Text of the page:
Hiki waza 引き技

In kendo, hiki waza are techniques performed going backwards. Usually they are performed from the position called tsubazeriai.

Hiki waza need to be practiced to be really understood, but there are a few simple ideas that can help you to perform hiki waza more easily.

What hiki waza are there?

There are basically three kinds of hiki waza:
  1. hiki-men,
  2. hiki-kote
  3. hiki-do

When to perform hiki waza

Hiki waza must be performed when you are at a distance that is too close to be able to cut with the monouchi (top one third) of the shinai's blade. Usually this means when you are close enough for your kote and your opponent's kote to touch.

Hiki waza cannot be performed if you have moved forward towards your opponent in order to close distance and attack. In other words you can't run in, attack and run back out again. If you run in, you follow through forward. If you are already in, you may cut and retreat.

Basic pointers on how to perform hiki waza

Hiki waza should be performed with a single step backwards. This step can either be a fumikomiashi (stamping step) or suriashi (sliding step). Beginners in particular should start by using suriashi. Experienced kendoka who are having trouble with correct striking distance should return to using suriashi as well, so as to fix their retreating movement.

Ideally, hiki waza should be performed with as straight a posture as possible. This helps with accuracy of the cut, especially for hiki-kote, and with overall body timing and movement (that is, getting everything to happen at once) and zanshin (following through).

Zanshin is performed moving backwards, away from the opponent. As with kihon waza, you should keep the finishing position of the cut after hiki waza as you retreat. Then at a safe difference return to chudan no kamae. The one exception to this is where, after a small, fast hiki men, it is acceptable to lift the sword into a furikaburi position. This is where the sword is held straight up above the head at a 45 degree angle.

Seme for hiki waza

Like all techniques in kendo, opportunities don't just happen, you need to create them, using seme.

Seme for hiki waza is created using both your hands and the movement of your body while still in tsubazeriai. This is a situation in kendo where circular movements become as important as straight ones.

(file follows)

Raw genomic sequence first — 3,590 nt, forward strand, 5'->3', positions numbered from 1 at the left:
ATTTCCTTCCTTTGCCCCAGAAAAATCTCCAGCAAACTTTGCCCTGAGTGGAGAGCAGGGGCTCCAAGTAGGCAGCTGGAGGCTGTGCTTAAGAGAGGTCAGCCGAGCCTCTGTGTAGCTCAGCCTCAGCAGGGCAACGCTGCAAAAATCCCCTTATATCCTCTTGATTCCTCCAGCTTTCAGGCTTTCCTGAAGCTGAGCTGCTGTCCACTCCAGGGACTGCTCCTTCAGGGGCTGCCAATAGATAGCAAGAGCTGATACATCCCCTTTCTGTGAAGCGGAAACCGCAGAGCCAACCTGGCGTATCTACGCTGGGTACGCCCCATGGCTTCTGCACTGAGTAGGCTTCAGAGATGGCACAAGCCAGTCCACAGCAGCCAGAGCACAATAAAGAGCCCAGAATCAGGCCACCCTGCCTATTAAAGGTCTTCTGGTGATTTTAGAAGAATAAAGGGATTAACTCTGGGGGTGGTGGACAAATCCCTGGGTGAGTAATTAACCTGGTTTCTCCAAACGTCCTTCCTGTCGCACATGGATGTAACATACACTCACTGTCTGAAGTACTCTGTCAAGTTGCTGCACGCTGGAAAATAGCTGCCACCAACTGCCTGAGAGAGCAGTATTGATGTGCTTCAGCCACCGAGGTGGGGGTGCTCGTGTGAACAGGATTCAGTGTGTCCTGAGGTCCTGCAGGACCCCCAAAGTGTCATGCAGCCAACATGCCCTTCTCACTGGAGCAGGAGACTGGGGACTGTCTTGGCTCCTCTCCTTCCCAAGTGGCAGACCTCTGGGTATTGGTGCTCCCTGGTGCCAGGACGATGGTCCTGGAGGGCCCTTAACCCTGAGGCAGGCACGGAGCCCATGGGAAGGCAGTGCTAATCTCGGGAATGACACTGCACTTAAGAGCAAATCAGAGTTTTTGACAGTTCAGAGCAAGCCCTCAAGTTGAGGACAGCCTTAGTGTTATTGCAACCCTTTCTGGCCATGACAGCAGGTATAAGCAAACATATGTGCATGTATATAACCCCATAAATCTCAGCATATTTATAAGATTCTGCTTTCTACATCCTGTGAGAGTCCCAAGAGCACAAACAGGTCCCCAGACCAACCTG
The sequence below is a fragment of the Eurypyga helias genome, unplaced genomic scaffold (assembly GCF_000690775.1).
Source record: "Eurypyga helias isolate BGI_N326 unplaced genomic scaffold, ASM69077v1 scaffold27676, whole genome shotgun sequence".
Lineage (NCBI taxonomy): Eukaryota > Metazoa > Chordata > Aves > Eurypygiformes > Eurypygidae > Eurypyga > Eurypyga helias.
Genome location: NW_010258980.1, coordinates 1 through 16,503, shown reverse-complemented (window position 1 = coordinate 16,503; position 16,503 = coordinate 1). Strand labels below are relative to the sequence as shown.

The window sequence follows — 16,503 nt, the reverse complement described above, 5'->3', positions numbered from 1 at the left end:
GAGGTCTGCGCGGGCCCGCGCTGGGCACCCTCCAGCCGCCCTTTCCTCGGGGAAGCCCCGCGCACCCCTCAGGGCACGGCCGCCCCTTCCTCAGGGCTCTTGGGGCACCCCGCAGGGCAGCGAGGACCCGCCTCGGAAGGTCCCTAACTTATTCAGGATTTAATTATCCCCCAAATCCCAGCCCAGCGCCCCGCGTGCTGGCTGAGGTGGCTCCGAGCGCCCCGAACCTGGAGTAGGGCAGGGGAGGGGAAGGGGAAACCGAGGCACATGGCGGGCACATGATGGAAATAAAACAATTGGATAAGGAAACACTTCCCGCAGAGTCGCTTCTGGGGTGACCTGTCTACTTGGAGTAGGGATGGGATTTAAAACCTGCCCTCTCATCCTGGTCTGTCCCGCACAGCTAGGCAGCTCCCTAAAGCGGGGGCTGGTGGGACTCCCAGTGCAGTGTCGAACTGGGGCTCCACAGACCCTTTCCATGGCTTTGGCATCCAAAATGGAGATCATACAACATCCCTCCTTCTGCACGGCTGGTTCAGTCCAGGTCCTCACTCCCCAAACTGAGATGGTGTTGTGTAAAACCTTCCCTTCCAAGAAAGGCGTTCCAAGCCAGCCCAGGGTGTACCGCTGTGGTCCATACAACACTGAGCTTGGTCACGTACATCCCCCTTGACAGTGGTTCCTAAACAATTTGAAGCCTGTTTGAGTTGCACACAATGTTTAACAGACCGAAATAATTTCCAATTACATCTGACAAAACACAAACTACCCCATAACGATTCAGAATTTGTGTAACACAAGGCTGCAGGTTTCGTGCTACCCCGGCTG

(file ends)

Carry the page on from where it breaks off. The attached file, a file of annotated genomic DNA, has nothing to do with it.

To create an opening from tsubazeriai you need to combine both the pressure of your hands on your opponent's hands as well as the rotation of your body from the hips to create a new chushin (centre-line). Prior to attempting hiki-waza, try to brush aside your opponent's sword by controlling their hands. You can also push down to induce a counter-movement, e.g. push down on their hands, when you release their hands will naturally spring up a little showing an opening for hiki-do.

In fact there is almost as much variety in these shikake (attacking) openings for hiki waza as there are for kihon waza going forwards.

As Musashi might say, you should practice this well!


Anonymous said…
Sadly, where I come from, Hiki waza are similar to Tsuki: You basically never practice them but when you hit 2nd or 3rd dan everyone expects you to be able to do it.
Then again, someone once told me, in his 30 years of shiai experience, he got ippon from hiki waza exactly twice.
Nanseikan said…
That's surprising. Usually hiki waza is practiced quite widely in junior and intermediate grades. It is not nearly as problematic as tsuki for those with less experience.

I've also seen many, many ippon in shiai awarded to hiki waza.

OTOH when you get to 5 dan and above, it is strongly advised that you never use hiki waza in gradings.

Personally I think hiki waza are interesting and very valuable to have as part of your training, but they are not the main part of kendo a shouldn't be emphasised. b

Nanseikan said…
@Anonymous - just checked my stats... you're in Japan? b

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